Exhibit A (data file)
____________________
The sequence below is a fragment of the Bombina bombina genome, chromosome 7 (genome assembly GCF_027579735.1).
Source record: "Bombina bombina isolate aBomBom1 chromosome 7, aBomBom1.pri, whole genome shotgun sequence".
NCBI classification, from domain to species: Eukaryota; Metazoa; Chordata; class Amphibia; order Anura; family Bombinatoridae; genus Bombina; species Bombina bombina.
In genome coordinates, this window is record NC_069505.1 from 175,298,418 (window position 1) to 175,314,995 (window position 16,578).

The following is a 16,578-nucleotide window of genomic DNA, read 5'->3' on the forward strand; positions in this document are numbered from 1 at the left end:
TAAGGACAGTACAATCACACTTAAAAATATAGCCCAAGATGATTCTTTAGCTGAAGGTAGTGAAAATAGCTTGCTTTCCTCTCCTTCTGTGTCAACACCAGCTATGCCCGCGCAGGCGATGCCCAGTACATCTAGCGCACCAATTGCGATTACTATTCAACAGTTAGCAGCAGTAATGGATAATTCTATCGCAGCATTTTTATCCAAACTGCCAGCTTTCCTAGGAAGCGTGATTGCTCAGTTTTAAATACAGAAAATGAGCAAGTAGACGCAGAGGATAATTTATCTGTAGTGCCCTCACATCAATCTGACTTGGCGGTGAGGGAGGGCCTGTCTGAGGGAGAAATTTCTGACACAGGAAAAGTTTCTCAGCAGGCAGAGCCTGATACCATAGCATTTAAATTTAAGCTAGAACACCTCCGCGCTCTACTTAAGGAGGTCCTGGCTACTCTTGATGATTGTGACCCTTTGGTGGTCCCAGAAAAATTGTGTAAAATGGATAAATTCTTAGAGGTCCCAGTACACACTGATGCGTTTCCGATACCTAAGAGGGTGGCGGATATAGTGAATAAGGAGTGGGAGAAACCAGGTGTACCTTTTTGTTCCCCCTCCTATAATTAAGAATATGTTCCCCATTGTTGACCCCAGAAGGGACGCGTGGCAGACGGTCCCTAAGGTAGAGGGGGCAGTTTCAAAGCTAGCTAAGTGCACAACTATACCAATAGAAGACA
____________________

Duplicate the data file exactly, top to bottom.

The sequence below is a fragment of the Bombina bombina genome, chromosome 7 (genome assembly GCF_027579735.1).
Source record: "Bombina bombina isolate aBomBom1 chromosome 7, aBomBom1.pri, whole genome shotgun sequence".
NCBI classification, from domain to species: Eukaryota; Metazoa; Chordata; class Amphibia; order Anura; family Bombinatoridae; genus Bombina; species Bombina bombina.
In genome coordinates, this window is record NC_069505.1 from 175,298,418 (window position 1) to 175,314,995 (window position 16,578).

The following is a 16,578-nucleotide window of genomic DNA, read 5'->3' on the forward strand; positions in this document are numbered from 1 at the left end:
TAAGGACAGTACAATCACACTTAAAAATATAGCCCAAGATGATTCTTTAGCTGAAGGTAGTGAAAATAGCTTGCTTTCCTCTCCTTCTGTGTCAACACCAGCTATGCCCGCGCAGGCGATGCCCAGTACATCTAGCGCACCAATTGCGATTACTATTCAACAGTTAGCAGCAGTAATGGATAATTCTATCGCAGCATTTTTATCCAAACTGCCAGCTTTCCTAGGAAGCGTGATTGCTCAGTTTTAAATACAGAAAATGAGCAAGTAGACGCAGAGGATAATTTATCTGTAGTGCCCTCACATCAATCTGACTTGGCGGTGAGGGAGGGCCTGTCTGAGGGAGAAATTTCTGACACAGGAAAAGTTTCTCAGCAGGCAGAGCCTGATACCATAGCATTTAAATTTAAGCTAGAACACCTCCGCGCTCTACTTAAGGAGGTCCTGGCTACTCTTGATGATTGTGACCCTTTGGTGGTCCCAGAAAAATTGTGTAAAATGGATAAATTCTTAGAGGTCCCAGTACACACTGATGCGTTTCCGATACCTAAGAGGGTGGCGGATATAGTGAATAAGGAGTGGGAGAAACCAGGTGTACCTTTTTGTTCCCCCTCCTATAATTAAGAATATGTTCCCCATTGTTGACCCCAGAAGGGACGCGTGGCAGACGGTCCCTAAGGTAGAGGGGGCAGTTTCAAAGCTAGCTAAGTGCACAACTATACCAATAGAAGACA